“We definitely know we’re a playoff team, for sure,” Gostisbehere said. “It shows. It’s a big test for us (this) week, playing these really good teams.”

Flyers, at this point, should sell a few valuable veterans ahead of deadline

Flyers, at this point, should sell a few valuable veterans ahead of deadline

Dave Hakstol’s Flyers returned home from Vancouver on Monday not quite resembling conquering heroes.

Sure, they salvaged two points from their three-game trek to Western Canada, but for a team that supposedly sees itself as a wild card, that just ain’t gonna get it done.

The Flyers required at least four points — ideally, five — from the trip to give us some proof they’re a legit contender for the wild card.

Right now, their wild-card hopes remain on life support.

Yes, they’re only two points behind Toronto. Thing is, the field of wild-card contenders have officially caught up and even passed them.

When the Flyers left for the trip, they were even in points with the Maple Leafs while holding down the 9-seed in the Eastern Conference. Toronto had the second wild card.

Hakstol's team is the 11-seed now. Toronto, Florida and the New York Islanders are ahead of them with games in hand.

This trip should offer enough evidence to general manager Ron Hextall that his team is still floundering.

There are no moves Hextall can initiate at the trade deadline that will guarantee a playoff spot without mortgaging the future.

Since their return from the All-Star break, the Flyers are 3-5-1. Those numbers don’t suggest they’re headed to the playoffs.

And even if the Flyers were to qualify as the second wild card, they would face a very early exit against the Washington Capitals.

Again.

At this point, with the March 1 NHL trade deadline staring Hextall in the face, he has to be a seller at the deadline.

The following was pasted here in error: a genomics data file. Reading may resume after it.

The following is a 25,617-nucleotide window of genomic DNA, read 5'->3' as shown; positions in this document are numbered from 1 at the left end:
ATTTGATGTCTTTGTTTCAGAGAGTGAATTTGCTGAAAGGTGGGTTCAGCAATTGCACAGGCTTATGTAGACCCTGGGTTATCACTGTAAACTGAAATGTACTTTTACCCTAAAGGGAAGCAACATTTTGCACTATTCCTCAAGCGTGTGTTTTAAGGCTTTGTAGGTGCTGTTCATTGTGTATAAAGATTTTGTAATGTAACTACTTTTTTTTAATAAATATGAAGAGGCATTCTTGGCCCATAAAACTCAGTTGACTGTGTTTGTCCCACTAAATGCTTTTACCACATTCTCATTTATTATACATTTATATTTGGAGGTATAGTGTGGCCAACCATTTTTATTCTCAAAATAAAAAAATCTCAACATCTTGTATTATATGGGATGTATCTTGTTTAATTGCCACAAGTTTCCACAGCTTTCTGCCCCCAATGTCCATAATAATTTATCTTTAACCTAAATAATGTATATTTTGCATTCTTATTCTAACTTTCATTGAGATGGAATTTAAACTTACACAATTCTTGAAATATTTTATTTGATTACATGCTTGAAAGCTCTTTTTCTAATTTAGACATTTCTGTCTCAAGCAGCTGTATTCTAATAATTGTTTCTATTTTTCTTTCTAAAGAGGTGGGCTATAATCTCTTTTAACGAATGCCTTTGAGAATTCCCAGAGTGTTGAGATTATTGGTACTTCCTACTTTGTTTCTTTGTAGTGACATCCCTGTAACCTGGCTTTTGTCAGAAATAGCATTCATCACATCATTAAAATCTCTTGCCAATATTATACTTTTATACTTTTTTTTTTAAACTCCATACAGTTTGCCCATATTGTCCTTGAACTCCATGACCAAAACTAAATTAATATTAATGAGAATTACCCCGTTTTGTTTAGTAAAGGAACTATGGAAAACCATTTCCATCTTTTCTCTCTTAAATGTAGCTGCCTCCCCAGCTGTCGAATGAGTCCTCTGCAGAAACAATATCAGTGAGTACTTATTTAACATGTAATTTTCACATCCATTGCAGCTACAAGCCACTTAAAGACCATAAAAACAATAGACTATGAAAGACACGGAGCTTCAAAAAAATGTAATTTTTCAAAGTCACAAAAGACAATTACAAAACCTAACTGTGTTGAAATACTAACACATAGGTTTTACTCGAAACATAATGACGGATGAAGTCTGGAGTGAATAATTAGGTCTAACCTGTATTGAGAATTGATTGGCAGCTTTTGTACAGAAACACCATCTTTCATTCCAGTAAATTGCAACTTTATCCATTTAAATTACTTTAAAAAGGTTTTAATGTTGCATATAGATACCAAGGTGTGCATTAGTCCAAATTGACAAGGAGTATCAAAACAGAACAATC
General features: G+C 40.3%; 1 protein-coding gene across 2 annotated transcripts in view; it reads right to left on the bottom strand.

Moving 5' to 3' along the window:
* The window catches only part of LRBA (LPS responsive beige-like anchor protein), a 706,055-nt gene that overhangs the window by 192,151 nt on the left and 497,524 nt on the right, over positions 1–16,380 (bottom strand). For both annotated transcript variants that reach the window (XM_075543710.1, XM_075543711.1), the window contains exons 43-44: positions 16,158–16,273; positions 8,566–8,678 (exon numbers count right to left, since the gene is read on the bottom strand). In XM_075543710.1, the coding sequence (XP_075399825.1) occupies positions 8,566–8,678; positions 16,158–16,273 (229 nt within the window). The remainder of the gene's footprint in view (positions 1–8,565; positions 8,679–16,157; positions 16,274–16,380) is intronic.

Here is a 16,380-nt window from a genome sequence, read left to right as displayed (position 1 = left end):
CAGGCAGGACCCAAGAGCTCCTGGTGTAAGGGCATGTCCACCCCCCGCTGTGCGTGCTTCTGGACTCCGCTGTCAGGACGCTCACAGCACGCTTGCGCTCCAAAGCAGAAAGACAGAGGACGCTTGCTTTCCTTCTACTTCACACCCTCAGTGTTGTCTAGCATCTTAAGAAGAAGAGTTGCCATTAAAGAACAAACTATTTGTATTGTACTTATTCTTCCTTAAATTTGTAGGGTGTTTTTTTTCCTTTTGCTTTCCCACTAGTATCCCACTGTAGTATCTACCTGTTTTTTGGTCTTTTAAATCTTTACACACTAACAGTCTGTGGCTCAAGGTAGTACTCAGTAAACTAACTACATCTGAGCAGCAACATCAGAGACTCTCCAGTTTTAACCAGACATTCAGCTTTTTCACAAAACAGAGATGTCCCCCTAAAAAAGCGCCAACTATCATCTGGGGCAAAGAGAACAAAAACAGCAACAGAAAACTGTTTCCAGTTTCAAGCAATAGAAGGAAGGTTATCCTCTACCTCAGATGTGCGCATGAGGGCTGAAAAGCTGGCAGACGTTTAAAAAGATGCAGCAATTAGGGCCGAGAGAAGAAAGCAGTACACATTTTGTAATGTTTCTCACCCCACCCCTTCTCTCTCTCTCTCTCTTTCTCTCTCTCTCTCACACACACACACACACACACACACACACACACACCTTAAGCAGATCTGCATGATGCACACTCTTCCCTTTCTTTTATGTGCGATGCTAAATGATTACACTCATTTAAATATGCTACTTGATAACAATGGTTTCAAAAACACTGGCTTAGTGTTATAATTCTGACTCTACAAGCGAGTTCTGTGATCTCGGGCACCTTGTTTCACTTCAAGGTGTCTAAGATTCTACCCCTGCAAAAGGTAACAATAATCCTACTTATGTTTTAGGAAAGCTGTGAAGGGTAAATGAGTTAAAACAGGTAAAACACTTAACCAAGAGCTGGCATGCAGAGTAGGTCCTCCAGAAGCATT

If you trust Hextall’s long-term plan of patience, you understand that what this is about is preserving assets and preparing young players to be integrated into the system next year and the year after, and the year after that.

Mark Streit and Michael Del Zotto are two unrestricted free agents who could help someone else right now.

Streit has been strong this season on the power play, which is his forte. He’s the perfect deadline rental.

Even if Hextall would like to have Streit’s veteran leadership on the blue line next season on a one-year, low salary to “tutor” Robert Hagg or Sam Morin or Travis Sanheim, he could still move Streit now and re-sign him later this summer.

Del Zotto, at 26, will get a nice return in draft picks or a prospect. Del Zotto is going to want a big contract this summer (he’s making $3.87 million now).

There’s no incentive for Hextall to go that direction given the sheer number of young, outstanding defensive prospects in the system that will be arriving shortly, all of whom come with very low salary cap hits.

Don’t blame Hextall for not getting involved in the Matt Duchene/Gabriel Landeskog saga that is going on in Colorado. GM Joe Sakic is asking a lot.

Hextall seems reluctant to part with any future prospects or young players just to get the same in return.

Much of the fan base has been saying for a while now it’s time to move team captain Claude Giroux. He's in the midst of his fourth consecutive season in which his numbers have declined, and in some respects, dramatically from his two best seasons — 2011-12 (93 points) and 2013-14 (86 points).

Yet there is no indication from Hextall or anyone in the Flyers' organization that such is even being contemplated.

Or that the organization feels Giroux’s leadership abilities have been assumed by Wayne Simmonds, who is arguably the most popular Flyer, two years running now.

Hextall still sees veterans such as Giroux, who is only 29, as a player who would help the transition of younger pups coming along — Travis Konecny, German Rubtsov, Nick Cousins, Jordan Weal, etc. — and he also believes Giroux can recapture his offense.

In short, Hextall is not going to tear his roster apart nor is he going to make a blockbuster trade next Wednesday. But he will likely try to sell veteran assets that make the team younger in some way.

Which is the correct thinking for the Flyers now and right into this summer, as well.